M&A Structuring During World Financial Crisis


A.S. Ermolenko
Head of FBK
Legal corporate practice

The financial crisis has moved through the M&A market like a glacier and as usual it has been painful for the market. The main feature of the time that is usually called “period during crisis” is a material decrease of activity and a lull in the field of M&A. At the same time this lull does not mean the complete stoppage of activity, ­simply a decrease in volume of transactions.

It is no secret that performing M&A transactions requires much labor and effort. When forming the legal matrix for the purchase or sale of business, in addition to legal aspects, one always has to consider a whole set of factors, beginning with the company’s financial condition and the financial condition of its owners, up to and including the psychological peculiarities of the owners. The current economic situation has an important place among these factors.

We always consider three blocks of issues in regard to M&A transactions: the method for transfer of assets and the procedure for conduct of actions and the security ensuring the performance of obligations. The current economic situation makes the participants of the transaction review their behavior in relation to each block.

In regard to the first issue, the possible legal mechanisms for the transfer of control over assets or businesses from the seller to the buyer is considered. Basically, we are talking about the choice between the purchase of assets used for keeping of business and the shares/participatory interests in the charter capitals of companies, through which business is conducted. Various combined variants are also possible and are indeed frequently used.

The crisis brings up complications that are rare at the growing market. The first one of them, rather obvious and located at the surface, is the lack of money stock along with growing complexities related with engagement of crediting. This all leads to the fact that large companies whose shares are circulating at the open market frequently prefer to pay with their own liquid securities (or securities of other companies), while previously they would pay with borrowed or even their own assets. The second problem is that the sale of assets does not allow full-fledged keeping of business in the field of production, as the transfer of personnel is also needed. In the current conditions, any large-scale manipulation with personnel brings the phantom of mass dismissals into life, as well as breach of employees’ rights. This is, naturally an issue that causes a negative reaction from local and regional authorities. Although there is no bad faith, investors usually shy away from companies with such potential problems, taking their money elsewhere.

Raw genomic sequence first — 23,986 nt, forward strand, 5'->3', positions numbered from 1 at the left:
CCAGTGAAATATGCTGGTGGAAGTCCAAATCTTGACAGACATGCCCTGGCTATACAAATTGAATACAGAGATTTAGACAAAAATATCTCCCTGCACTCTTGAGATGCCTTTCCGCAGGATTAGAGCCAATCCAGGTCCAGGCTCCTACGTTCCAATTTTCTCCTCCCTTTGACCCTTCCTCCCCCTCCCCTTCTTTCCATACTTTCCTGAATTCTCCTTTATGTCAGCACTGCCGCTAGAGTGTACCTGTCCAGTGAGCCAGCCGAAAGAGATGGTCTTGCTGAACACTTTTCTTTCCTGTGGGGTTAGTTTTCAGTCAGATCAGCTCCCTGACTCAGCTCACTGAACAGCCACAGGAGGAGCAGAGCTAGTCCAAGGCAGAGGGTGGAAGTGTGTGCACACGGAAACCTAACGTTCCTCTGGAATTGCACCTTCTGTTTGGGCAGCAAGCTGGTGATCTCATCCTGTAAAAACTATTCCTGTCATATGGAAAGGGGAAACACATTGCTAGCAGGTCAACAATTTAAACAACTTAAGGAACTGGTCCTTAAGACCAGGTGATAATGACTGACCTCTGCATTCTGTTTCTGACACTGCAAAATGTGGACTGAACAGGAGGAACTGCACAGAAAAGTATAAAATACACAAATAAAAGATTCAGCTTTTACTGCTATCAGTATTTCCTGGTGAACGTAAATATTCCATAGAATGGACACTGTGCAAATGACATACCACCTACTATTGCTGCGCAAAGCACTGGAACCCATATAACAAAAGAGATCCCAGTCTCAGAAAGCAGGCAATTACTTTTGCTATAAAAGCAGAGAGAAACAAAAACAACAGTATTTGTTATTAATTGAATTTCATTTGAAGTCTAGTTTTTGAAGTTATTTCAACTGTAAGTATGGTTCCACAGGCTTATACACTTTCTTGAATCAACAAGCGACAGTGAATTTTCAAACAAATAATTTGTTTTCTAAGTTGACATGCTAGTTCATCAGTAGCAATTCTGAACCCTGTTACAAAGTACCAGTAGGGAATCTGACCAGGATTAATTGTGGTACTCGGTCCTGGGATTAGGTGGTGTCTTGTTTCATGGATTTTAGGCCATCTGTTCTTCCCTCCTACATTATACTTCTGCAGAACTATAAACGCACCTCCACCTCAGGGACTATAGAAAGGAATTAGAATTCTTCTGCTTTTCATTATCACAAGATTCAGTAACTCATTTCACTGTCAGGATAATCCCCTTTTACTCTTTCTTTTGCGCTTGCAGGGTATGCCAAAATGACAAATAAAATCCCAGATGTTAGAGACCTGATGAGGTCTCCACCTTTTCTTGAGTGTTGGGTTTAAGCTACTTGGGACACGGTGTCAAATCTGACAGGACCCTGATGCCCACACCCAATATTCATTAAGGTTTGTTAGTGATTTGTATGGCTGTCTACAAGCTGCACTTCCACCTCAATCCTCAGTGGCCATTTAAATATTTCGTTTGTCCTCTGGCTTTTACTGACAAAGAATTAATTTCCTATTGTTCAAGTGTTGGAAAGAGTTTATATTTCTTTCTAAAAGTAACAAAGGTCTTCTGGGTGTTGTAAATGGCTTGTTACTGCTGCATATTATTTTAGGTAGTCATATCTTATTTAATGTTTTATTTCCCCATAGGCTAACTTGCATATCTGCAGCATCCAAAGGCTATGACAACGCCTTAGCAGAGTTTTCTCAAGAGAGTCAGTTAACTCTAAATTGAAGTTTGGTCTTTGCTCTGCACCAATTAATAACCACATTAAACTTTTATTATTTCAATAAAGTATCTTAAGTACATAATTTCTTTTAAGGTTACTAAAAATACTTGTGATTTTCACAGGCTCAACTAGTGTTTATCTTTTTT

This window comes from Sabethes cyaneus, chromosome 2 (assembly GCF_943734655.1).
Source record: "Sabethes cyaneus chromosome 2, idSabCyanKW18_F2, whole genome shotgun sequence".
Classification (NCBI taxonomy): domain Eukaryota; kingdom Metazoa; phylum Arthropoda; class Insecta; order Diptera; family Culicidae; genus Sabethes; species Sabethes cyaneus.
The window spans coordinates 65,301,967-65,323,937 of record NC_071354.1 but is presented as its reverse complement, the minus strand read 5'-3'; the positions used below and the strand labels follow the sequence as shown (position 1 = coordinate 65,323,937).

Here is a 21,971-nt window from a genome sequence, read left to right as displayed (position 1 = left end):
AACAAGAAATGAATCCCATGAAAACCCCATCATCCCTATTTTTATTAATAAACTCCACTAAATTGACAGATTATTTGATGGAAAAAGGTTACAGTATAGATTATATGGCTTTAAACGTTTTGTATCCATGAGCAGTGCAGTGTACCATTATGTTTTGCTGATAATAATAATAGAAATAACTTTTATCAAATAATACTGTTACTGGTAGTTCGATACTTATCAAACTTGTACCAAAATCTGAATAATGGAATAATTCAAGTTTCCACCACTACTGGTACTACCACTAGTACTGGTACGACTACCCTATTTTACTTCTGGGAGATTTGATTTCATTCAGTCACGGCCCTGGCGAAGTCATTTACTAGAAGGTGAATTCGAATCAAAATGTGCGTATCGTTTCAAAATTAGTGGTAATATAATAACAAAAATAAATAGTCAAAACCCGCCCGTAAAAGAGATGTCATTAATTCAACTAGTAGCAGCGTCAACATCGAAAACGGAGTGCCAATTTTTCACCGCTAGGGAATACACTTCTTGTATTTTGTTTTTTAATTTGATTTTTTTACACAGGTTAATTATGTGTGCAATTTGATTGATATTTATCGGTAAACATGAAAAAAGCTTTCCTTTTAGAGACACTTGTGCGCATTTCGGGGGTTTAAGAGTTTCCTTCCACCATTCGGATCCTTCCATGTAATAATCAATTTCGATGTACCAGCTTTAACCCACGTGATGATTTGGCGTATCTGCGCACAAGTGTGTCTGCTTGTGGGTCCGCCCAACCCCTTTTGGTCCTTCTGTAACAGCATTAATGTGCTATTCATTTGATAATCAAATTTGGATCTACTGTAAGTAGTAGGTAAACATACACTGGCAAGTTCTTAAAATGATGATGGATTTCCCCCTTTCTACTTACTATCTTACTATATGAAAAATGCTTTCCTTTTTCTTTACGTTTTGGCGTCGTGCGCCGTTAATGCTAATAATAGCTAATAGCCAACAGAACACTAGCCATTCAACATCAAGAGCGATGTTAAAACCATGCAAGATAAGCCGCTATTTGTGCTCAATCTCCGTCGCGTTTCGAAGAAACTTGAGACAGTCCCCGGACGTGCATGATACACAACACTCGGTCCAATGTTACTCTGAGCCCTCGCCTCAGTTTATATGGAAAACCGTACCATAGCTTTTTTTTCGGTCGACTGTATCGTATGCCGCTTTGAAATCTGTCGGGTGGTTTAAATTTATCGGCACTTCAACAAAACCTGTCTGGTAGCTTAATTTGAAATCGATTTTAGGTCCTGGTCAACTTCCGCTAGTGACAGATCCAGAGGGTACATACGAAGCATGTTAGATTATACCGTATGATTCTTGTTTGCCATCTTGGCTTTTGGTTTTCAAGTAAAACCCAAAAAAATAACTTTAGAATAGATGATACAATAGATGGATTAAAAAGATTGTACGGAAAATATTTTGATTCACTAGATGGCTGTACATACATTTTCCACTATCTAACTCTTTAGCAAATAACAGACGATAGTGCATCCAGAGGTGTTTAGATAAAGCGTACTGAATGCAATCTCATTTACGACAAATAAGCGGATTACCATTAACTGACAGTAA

The next issue is the procedure of activities within the transaction. When working out the step-by-step plan of transaction, one should always consider which activities that are compulsory under the law. When the market has a lot of enterprises in difficult financial situations, those who made a decision to invest into such companies usually prefer to make such investments in several steps. The drawback of this method is obvious: the transaction is prolonged, which raises the risk that it won’t be completed. This can happen for various reasons: stoppage of financing, change of political relations between the seller and the buyer; revelation of seller’s bad faith or hidden defects. However, in hard times many buyers prefer to act in a conservative way: It is better to lose some part of funds than to pay the price at once and to find out that the purchased business is completely worthless and that all the money is lost.

The last, but perhaps the most important clause during structuring of a transaction, is the development and agreement of the mechanism which guaranties the interests of both parties, though, primarily those of the purchaser, as the purchaser bears risks related with purchased assets. Considering the economic problems and increased risks, this part of purchase and sale agreements raises the temperature of negotiations to the maximum and frequently becomes the stumbling rock: The parties refuse the transaction as they are not able to agree on the guarantees; at this junction patience and skills are needed.

We’d rather be optimistic. In spite of difficulties and high investment risks, it is possible to state that the M&A market is gradually reviving and this allows us to hope that the prosperity epoch and everything related with it will come back.